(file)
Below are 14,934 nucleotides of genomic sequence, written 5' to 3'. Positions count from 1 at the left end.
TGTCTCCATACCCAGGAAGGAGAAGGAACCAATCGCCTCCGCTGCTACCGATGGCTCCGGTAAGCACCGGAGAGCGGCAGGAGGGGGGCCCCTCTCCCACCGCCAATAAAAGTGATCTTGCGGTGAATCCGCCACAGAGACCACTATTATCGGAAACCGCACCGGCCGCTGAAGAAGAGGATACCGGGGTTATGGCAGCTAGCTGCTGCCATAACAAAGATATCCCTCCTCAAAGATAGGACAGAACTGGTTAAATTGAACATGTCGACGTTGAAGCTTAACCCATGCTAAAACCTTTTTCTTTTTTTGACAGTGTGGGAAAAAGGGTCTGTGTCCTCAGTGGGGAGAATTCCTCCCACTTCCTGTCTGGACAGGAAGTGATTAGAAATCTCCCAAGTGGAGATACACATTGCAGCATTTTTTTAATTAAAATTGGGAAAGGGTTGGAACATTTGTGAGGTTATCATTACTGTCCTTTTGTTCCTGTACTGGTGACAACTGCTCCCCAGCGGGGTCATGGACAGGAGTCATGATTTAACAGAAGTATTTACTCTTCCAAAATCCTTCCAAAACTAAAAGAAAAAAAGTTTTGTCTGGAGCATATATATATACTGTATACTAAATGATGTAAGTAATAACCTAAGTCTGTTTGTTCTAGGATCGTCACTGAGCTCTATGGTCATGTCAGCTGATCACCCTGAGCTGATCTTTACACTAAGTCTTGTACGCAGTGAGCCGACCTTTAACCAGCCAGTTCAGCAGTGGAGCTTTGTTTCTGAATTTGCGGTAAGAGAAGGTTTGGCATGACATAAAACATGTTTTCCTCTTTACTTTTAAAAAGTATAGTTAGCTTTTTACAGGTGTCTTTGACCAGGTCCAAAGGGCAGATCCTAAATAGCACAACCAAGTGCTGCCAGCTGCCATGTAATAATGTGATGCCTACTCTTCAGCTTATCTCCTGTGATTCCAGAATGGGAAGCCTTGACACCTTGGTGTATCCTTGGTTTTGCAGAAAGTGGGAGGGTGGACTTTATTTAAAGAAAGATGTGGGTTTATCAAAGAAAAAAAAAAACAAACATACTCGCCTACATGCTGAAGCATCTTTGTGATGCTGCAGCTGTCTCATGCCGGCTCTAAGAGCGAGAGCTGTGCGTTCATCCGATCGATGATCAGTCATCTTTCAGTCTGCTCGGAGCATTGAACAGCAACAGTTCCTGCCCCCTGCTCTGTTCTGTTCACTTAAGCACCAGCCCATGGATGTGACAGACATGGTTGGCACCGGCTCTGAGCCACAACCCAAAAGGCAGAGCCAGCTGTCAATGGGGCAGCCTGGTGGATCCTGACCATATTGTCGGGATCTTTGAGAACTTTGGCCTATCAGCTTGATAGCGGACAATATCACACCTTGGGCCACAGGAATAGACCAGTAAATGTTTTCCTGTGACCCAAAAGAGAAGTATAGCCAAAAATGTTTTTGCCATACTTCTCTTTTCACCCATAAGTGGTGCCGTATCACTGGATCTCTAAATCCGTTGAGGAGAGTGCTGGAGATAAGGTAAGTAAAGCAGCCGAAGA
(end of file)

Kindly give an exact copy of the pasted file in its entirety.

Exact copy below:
Below are 14,934 nucleotides of genomic sequence, written 5' to 3'. Positions count from 1 at the left end.
TGTCTCCATACCCAGGAAGGAGAAGGAACCAATCGCCTCCGCTGCTACCGATGGCTCCGGTAAGCACCGGAGAGCGGCAGGAGGGGGGCCCCTCTCCCACCGCCAATAAAAGTGATCTTGCGGTGAATCCGCCACAGAGACCACTATTATCGGAAACCGCACCGGCCGCTGAAGAAGAGGATACCGGGGTTATGGCAGCTAGCTGCTGCCATAACAAAGATATCCCTCCTCAAAGATAGGACAGAACTGGTTAAATTGAACATGTCGACGTTGAAGCTTAACCCATGCTAAAACCTTTTTCTTTTTTTGACAGTGTGGGAAAAAGGGTCTGTGTCCTCAGTGGGGAGAATTCCTCCCACTTCCTGTCTGGACAGGAAGTGATTAGAAATCTCCCAAGTGGAGATACACATTGCAGCATTTTTTTAATTAAAATTGGGAAAGGGTTGGAACATTTGTGAGGTTATCATTACTGTCCTTTTGTTCCTGTACTGGTGACAACTGCTCCCCAGCGGGGTCATGGACAGGAGTCATGATTTAACAGAAGTATTTACTCTTCCAAAATCCTTCCAAAACTAAAAGAAAAAAAGTTTTGTCTGGAGCATATATATATACTGTATACTAAATGATGTAAGTAATAACCTAAGTCTGTTTGTTCTAGGATCGTCACTGAGCTCTATGGTCATGTCAGCTGATCACCCTGAGCTGATCTTTACACTAAGTCTTGTACGCAGTGAGCCGACCTTTAACCAGCCAGTTCAGCAGTGGAGCTTTGTTTCTGAATTTGCGGTAAGAGAAGGTTTGGCATGACATAAAACATGTTTTCCTCTTTACTTTTAAAAAGTATAGTTAGCTTTTTACAGGTGTCTTTGACCAGGTCCAAAGGGCAGATCCTAAATAGCACAACCAAGTGCTGCCAGCTGCCATGTAATAATGTGATGCCTACTCTTCAGCTTATCTCCTGTGATTCCAGAATGGGAAGCCTTGACACCTTGGTGTATCCTTGGTTTTGCAGAAAGTGGGAGGGTGGACTTTATTTAAAGAAAGATGTGGGTTTATCAAAGAAAAAAAAAAACAAACATACTCGCCTACATGCTGAAGCATCTTTGTGATGCTGCAGCTGTCTCATGCCGGCTCTAAGAGCGAGAGCTGTGCGTTCATCCGATCGATGATCAGTCATCTTTCAGTCTGCTCGGAGCATTGAACAGCAACAGTTCCTGCCCCCTGCTCTGTTCTGTTCACTTAAGCACCAGCCCATGGATGTGACAGACATGGTTGGCACCGGCTCTGAGCCACAACCCAAAAGGCAGAGCCAGCTGTCAATGGGGCAGCCTGGTGGATCCTGACCATATTGTCGGGATCTTTGAGAACTTTGGCCTATCAGCTTGATAGCGGACAATATCACACCTTGGGCCACAGGAATAGACCAGTAAATGTTTTCCTGTGACCCAAAAGAGAAGTATAGCCAAAAATGTTTTTGCCATACTTCTCTTTTCACCCATAAGTGGTGCCGTATCACTGGATCTCTAAATCCGTTGAGGAGAGTGCTGGAGATAAGGTAAGTAAAGCAGCCGAAGA